People have the idea that a puppy must be shown toileting in the house is ‘wrong’. How is it wrong? Would a baby toileting be wrong? When a puppy wees or poos indoors the only possible reasons are insufficient vigiliance and trips outside (our  fault), lack of positive reinforcement for going outside (our fault), anxiety (our responsibility), simply too young, unsuitable diet – or perhaps a medical problem.

Luna came to them on Bakers Complete dog food – cheap and tasty – with too many additives and colourings and not enough high quality nutrition. The cheaper the food, the more ‘bulking’ ingredients there are that simply pass through the dog, hence more or larger poos. They have now changed her diet but she still does poo very frequently. She probably went about five in the three hours that I was there.

She consumes too many commercial treats and chews in the evening which the couple give her in order to manage her. This may result in the messing in her crate during the night. What looks like a small treat to us will be the size of a doughnut to little Luna. I personally feel commercial treats are simply money-spinners. What’s wrong with real, nutritious food kept back from her meals, or real chicken or turkey – or tiny bits of cheese so long as the dog isn’t lactose intolerant?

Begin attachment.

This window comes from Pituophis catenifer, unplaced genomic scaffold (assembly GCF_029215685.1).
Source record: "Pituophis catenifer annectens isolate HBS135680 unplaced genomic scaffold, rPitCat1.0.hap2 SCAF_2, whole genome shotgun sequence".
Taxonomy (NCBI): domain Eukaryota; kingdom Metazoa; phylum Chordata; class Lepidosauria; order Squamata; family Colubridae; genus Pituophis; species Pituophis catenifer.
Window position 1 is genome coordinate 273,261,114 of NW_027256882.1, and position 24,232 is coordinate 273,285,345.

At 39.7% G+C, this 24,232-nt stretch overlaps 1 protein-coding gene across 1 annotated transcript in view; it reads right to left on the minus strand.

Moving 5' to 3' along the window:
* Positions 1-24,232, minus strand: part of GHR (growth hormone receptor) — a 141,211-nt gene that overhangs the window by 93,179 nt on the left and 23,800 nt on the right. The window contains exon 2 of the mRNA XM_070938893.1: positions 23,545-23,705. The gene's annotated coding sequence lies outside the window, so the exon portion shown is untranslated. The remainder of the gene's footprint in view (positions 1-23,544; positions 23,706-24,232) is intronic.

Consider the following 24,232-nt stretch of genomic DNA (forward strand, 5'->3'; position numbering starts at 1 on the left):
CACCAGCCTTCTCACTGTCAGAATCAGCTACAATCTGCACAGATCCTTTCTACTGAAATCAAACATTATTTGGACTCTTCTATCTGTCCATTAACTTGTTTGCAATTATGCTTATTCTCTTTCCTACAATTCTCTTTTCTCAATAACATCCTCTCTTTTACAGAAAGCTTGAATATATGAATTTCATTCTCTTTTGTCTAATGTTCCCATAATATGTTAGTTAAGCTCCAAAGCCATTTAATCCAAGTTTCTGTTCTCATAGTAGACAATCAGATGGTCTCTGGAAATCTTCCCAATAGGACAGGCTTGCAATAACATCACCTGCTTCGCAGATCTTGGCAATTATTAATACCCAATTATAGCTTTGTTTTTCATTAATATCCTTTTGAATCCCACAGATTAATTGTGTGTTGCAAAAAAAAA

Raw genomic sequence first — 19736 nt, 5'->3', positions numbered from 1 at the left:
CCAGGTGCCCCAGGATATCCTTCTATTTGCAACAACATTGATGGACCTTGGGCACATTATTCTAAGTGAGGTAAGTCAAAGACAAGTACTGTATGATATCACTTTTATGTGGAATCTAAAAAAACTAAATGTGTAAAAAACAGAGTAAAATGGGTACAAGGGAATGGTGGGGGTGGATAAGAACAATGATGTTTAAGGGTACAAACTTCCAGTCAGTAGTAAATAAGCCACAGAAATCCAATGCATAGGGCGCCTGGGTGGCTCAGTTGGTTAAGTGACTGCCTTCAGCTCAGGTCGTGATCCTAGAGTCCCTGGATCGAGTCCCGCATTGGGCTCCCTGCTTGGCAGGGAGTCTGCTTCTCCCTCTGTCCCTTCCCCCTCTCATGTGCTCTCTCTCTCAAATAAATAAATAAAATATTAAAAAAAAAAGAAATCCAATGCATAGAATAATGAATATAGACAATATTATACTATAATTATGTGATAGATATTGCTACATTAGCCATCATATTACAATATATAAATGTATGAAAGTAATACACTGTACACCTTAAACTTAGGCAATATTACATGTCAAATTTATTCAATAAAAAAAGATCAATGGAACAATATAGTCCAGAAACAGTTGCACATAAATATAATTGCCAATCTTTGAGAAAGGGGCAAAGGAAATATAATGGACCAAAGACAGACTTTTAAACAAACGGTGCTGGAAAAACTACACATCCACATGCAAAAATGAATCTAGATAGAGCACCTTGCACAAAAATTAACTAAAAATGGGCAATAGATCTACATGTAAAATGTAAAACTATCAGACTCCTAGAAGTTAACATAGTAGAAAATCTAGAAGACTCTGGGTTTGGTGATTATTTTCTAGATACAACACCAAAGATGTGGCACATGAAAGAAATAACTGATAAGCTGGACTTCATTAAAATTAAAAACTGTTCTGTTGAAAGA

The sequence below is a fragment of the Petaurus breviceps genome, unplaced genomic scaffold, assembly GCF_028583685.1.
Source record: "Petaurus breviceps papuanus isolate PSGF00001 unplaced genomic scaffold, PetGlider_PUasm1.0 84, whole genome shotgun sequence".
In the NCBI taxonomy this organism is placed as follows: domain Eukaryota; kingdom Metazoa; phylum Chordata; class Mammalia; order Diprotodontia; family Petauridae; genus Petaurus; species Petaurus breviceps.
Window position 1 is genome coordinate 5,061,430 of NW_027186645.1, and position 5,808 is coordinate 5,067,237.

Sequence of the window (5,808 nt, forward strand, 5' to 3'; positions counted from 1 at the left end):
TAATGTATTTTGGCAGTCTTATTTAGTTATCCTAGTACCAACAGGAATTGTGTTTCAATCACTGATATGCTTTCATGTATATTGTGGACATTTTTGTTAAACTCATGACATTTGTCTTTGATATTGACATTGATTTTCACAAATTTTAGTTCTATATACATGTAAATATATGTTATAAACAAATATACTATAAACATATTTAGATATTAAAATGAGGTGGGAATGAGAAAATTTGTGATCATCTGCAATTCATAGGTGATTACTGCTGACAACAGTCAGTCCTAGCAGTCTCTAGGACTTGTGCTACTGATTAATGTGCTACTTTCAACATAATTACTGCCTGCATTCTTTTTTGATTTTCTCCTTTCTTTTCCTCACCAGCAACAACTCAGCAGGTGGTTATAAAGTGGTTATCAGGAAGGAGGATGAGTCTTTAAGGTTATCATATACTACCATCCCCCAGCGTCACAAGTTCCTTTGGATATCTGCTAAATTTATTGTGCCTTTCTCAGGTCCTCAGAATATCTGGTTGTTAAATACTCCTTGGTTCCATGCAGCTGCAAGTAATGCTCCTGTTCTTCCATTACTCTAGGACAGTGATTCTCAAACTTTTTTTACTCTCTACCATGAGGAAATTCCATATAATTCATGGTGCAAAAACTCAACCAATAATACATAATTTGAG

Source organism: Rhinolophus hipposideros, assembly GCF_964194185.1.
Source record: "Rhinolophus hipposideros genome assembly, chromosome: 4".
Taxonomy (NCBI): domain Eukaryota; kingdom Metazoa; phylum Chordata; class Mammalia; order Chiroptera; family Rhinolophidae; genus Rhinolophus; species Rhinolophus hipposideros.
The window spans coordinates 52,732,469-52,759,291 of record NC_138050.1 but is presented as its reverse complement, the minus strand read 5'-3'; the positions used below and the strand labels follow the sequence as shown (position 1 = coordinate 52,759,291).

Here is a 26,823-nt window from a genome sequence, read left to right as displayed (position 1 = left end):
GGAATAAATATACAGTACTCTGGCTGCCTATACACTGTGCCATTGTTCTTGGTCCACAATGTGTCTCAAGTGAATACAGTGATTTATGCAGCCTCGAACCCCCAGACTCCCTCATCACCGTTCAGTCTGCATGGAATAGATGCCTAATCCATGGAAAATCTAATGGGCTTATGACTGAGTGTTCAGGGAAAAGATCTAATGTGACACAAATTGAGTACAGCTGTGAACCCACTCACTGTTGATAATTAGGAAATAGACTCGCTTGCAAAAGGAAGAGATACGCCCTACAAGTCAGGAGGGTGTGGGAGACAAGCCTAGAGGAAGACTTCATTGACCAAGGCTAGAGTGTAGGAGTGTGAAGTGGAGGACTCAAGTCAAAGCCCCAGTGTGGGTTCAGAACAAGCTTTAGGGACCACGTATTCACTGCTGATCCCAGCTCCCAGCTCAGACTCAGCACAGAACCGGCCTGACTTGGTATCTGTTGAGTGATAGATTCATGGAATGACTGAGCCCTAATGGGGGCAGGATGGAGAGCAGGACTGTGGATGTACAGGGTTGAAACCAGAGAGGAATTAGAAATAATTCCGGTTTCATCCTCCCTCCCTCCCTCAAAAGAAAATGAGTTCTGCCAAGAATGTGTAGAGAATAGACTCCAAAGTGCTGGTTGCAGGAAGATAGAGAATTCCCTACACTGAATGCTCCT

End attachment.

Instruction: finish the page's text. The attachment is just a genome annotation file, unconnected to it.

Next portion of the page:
Feeding the last food if the day earlier, making her sleeping space in her crate no bigger than the size of her bed so that she is reluctant to soil her sleeping place and getting up once in the night for just a week or two should cure the night toileting problem.